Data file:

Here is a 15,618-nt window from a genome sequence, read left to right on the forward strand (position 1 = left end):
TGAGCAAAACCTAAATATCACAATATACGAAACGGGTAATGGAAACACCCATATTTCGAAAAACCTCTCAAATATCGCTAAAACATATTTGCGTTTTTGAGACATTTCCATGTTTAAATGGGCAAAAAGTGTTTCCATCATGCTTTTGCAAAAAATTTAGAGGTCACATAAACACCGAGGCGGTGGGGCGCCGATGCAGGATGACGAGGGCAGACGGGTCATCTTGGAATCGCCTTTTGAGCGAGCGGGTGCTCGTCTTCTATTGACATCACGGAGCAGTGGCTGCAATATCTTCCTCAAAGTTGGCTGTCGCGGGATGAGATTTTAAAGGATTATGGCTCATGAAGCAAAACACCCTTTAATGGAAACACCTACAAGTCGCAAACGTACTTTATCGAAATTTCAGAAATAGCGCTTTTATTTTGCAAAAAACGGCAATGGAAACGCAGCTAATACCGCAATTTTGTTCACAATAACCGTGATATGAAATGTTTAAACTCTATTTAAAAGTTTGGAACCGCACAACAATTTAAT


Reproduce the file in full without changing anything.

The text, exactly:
Here is a 15,618-nt window from a genome sequence, read left to right on the forward strand (position 1 = left end):
TGAGCAAAACCTAAATATCACAATATACGAAACGGGTAATGGAAACACCCATATTTCGAAAAACCTCTCAAATATCGCTAAAACATATTTGCGTTTTTGAGACATTTCCATGTTTAAATGGGCAAAAAGTGTTTCCATCATGCTTTTGCAAAAAATTTAGAGGTCACATAAACACCGAGGCGGTGGGGCGCCGATGCAGGATGACGAGGGCAGACGGGTCATCTTGGAATCGCCTTTTGAGCGAGCGGGTGCTCGTCTTCTATTGACATCACGGAGCAGTGGCTGCAATATCTTCCTCAAAGTTGGCTGTCGCGGGATGAGATTTTAAAGGATTATGGCTCATGAAGCAAAACACCCTTTAATGGAAACACCTACAAGTCGCAAACGTACTTTATCGAAATTTCAGAAATAGCGCTTTTATTTTGCAAAAAACGGCAATGGAAACGCAGCTAATACCGCAATTTTGTTCACAATAACCGTGATATGAAATGTTTAAACTCTATTTAAAAGTTTGGAACCGCACAACAATTTAAT